Maybe the CIA can point to many comparable successes, though it would say that to reveal them would endanger national security. But the U.S. military, a more forthright and less ridiculous group, might decide that there is no need to mess around, and they might go back to World War II and one of their feats that went beyond being merely comparable and was in fact far superior to 9/11 in every conceivable way -- except one. Unlike Mohammed Atta, Colonel Jimmy Doolittle of the U.S. Army Air Corps didn't have to accomplish the big job of keeping together a bunch of scrubs over a long period. He could rely on a team of disciplined volunteers who already knew all about flying planes, and were ready to go in a short span of time.
On April 18, 1941, little more than four months after Pearl Harbor, Doolittle and his men did what few thought could be done. Without mishap they took off in 16 twin-engined B-25 Army bombers from an aircraft carrier, the "Hornet" -- an outstanding accomplishment all by itself because those large planes hadn't been built for such short runway space.
(One of Doolittle's B-25's leaves the "Hornet," headed for glory. Photo from the National Archives.)
They flew 500 miles over the Japanese-dominated ocean and dropped bombs on five of Japan's cities, including Tokyo, just to show Tojo and his accomplices that they were not out of reach of the American military, even with the U.S. Pacific Fleet temporarily decimated.
The raid had the desired effect. The Japanese were deeply shocked and indignant. Sputtering with rage and forgetting all about Pearl Harbor, they called the raid "wholly illegal."
That verged on being a suicide mission, too, because it was out of the question to go back to the carrier, and in any case the "Hornet" was already returning to safer waters, and all the airfields that were close enough were in the hands of the Japanese, who were not likely to congratulate them. So the fliers had to keep heading west, with how they would get back safely to the ground very much up in the air.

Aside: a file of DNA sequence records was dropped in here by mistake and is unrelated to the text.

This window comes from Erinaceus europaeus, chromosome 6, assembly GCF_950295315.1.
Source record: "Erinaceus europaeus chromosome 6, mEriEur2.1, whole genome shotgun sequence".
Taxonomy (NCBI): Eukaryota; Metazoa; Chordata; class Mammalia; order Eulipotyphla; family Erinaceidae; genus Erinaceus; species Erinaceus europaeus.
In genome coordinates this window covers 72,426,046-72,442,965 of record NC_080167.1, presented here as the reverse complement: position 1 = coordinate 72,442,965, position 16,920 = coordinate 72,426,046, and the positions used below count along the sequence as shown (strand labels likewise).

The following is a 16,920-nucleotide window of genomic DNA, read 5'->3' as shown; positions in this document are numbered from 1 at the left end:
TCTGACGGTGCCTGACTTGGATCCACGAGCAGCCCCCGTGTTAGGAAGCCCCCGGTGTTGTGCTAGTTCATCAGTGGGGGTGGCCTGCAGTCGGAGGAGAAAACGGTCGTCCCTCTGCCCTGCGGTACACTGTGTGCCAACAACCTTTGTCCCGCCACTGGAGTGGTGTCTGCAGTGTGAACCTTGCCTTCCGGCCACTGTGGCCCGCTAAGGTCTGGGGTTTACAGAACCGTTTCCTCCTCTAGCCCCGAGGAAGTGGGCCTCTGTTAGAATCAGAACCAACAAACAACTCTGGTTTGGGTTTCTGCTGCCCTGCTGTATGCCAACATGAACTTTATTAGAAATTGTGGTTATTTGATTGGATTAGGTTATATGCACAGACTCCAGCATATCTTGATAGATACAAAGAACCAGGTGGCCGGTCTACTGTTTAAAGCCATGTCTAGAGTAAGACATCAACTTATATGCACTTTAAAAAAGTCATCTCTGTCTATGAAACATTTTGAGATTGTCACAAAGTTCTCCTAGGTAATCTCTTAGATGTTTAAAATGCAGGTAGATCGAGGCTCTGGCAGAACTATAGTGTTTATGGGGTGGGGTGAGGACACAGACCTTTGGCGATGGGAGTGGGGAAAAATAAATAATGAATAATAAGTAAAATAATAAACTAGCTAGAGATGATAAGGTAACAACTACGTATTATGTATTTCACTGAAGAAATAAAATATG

The plan had been for the Chinese to have some fields ready, in spite of the Japanese, but a Japanese fishing boat had spotted the carrier, and Doolittle's men had had to launch the raid a day early, or else the bombers would have had to be pushed off the side, so as to bring up the fighters to defend the carrier. Word of that early launch never reached the Chinese, and the 75 crewmen from 15 of the 16 planes ended up scattered all over the place after bailing out or crash landing, with a number of them being injured. Risking death themselves at the hands of the furious Japanese occupiers, the Chinese nevertheless rescued most of the Americans.
Only three airmen died from their dramatic entry into China. Eight others were captured, and of those, four died later, three by execution. One of the five-man crews chose to land in the nearby Soviet Union, and there they were interned, sitting out the rest of the war before finally escaping to Iran.
No real damage was done to the Japanese, except to their pretensions. Part of their pique can be explained by the fact that Emperor Hirohito lived in Tokyo, and the press hastened to assure the public that the Emperor was "quite safe." The real destruction was to rain down on them later.
Doolittle thought the raid was a failure, because, in addition to the loss of some of his men, he had also lost all of his planes. He didn't even get back that only intact B-25 from the Russians. They just loved getting their hands on advanced American planes, and when a few years later a much bigger prize, a B-29 Superfortress, fell into their laps, they didn't give that back either. Instead they copied it, right down to the last rivet and twist of safety wire, and the result became an important part of their air fleet, in case they saw a need to attack the people who had designed the plane -- a weird prefiguring of sorts of 9/11.
But it turned out that, coming so soon after the catastrophe of Pearl Harbor, this raid boosted American morale tremendously and quickly entered the annals of legend. That was helped along by the movie "Thirty Seconds Over Tokyo," released three years later, in 1944, and starring Van Johnson, Robert Walker, and Spencer Tracy -- a film as well-done as the deeds that it portrayed.